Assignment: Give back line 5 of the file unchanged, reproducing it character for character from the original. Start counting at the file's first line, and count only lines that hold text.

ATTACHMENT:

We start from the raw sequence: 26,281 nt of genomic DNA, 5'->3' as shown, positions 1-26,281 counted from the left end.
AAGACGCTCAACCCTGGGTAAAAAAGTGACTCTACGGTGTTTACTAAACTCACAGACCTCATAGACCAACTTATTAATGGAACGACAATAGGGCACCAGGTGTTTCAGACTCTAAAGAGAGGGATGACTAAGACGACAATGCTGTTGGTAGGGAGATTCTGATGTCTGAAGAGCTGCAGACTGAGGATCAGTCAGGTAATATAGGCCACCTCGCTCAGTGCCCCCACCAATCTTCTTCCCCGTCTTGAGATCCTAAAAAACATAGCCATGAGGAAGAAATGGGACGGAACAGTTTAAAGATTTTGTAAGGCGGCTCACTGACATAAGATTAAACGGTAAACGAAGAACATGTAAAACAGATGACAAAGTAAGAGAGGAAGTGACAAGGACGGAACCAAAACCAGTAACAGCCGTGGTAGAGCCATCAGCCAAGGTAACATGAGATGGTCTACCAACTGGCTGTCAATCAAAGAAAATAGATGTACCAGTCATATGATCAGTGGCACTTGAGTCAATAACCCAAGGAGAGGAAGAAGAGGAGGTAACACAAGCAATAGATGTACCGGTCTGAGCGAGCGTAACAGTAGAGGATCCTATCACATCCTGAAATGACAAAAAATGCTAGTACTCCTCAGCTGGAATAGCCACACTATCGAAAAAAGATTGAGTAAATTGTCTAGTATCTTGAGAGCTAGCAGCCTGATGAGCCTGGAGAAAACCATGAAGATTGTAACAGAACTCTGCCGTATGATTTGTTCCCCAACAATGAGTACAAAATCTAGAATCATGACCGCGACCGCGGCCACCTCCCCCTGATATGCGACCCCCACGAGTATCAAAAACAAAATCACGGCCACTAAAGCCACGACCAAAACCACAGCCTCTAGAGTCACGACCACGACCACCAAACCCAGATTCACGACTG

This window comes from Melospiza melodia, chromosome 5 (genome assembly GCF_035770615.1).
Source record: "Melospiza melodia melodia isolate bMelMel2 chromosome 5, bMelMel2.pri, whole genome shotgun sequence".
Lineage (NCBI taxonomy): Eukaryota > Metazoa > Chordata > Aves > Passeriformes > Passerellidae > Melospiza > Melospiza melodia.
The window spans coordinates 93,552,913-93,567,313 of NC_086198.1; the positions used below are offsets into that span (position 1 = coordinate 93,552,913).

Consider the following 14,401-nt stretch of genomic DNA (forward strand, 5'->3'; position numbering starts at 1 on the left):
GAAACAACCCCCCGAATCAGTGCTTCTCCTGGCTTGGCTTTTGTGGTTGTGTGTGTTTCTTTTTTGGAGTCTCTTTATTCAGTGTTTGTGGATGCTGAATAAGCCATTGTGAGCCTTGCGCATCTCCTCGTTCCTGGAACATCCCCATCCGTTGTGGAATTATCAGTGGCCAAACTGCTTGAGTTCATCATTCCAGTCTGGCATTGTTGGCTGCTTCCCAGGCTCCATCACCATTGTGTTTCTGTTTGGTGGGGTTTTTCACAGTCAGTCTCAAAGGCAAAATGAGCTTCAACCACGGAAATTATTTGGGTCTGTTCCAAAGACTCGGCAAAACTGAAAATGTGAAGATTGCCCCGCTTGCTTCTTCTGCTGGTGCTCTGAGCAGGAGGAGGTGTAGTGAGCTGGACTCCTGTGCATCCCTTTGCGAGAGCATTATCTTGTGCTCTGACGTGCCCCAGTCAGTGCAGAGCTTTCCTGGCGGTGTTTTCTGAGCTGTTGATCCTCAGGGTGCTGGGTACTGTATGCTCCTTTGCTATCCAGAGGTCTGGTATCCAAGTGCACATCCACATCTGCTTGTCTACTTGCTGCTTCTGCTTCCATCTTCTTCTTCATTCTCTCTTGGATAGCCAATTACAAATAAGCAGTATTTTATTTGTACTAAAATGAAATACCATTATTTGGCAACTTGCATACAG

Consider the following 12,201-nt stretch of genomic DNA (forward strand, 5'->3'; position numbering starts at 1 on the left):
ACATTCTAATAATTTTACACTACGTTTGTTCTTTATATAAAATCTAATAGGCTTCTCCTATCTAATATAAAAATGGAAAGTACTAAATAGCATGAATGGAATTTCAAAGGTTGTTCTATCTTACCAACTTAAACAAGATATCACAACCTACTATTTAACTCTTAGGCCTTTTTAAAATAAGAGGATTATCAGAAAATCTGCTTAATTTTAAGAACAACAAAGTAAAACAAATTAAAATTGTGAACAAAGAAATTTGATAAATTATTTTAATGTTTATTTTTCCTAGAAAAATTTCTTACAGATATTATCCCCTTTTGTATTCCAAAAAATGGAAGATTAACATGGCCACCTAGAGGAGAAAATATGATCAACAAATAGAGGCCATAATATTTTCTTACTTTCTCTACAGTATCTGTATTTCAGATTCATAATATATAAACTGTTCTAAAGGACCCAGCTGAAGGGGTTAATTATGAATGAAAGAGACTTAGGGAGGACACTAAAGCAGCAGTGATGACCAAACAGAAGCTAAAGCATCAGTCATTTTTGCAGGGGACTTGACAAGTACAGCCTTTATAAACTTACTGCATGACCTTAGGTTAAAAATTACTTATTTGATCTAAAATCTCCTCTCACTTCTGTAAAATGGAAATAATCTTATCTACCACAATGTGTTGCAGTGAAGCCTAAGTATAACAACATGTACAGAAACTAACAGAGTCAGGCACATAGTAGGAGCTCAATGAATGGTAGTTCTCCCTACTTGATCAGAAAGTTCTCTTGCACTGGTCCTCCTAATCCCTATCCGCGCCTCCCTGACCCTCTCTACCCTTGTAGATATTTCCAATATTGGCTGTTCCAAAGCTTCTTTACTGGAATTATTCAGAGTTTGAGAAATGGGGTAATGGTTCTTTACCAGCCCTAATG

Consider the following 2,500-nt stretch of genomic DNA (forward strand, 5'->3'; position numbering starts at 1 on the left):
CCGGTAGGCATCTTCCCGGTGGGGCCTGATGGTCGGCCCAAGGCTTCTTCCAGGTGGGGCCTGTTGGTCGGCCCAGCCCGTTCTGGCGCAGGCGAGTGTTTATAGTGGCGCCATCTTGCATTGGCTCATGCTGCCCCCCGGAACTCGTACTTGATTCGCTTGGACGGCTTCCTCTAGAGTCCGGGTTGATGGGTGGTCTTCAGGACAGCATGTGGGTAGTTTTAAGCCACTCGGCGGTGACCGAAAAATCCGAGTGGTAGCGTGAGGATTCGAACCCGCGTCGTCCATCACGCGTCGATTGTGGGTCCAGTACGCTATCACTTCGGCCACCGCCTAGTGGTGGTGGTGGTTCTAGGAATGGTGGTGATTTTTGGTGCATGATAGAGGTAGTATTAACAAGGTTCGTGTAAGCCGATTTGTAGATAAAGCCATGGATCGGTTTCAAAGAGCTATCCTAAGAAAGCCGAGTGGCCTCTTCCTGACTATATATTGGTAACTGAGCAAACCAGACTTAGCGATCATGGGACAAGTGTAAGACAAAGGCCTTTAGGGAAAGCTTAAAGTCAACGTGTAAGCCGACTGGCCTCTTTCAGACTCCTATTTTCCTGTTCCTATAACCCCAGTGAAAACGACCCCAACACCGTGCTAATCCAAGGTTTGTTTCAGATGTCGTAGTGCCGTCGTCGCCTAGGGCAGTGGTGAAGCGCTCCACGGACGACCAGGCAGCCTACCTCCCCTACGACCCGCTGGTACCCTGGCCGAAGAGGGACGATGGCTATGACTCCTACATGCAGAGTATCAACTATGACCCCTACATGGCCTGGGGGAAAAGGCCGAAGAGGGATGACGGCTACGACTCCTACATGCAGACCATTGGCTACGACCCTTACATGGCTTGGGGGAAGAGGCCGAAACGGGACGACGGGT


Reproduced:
Lineage (NCBI taxonomy): Eukaryota > Metazoa > Chordata > Aves > Passeriformes > Passerellidae > Melospiza > Melospiza melodia.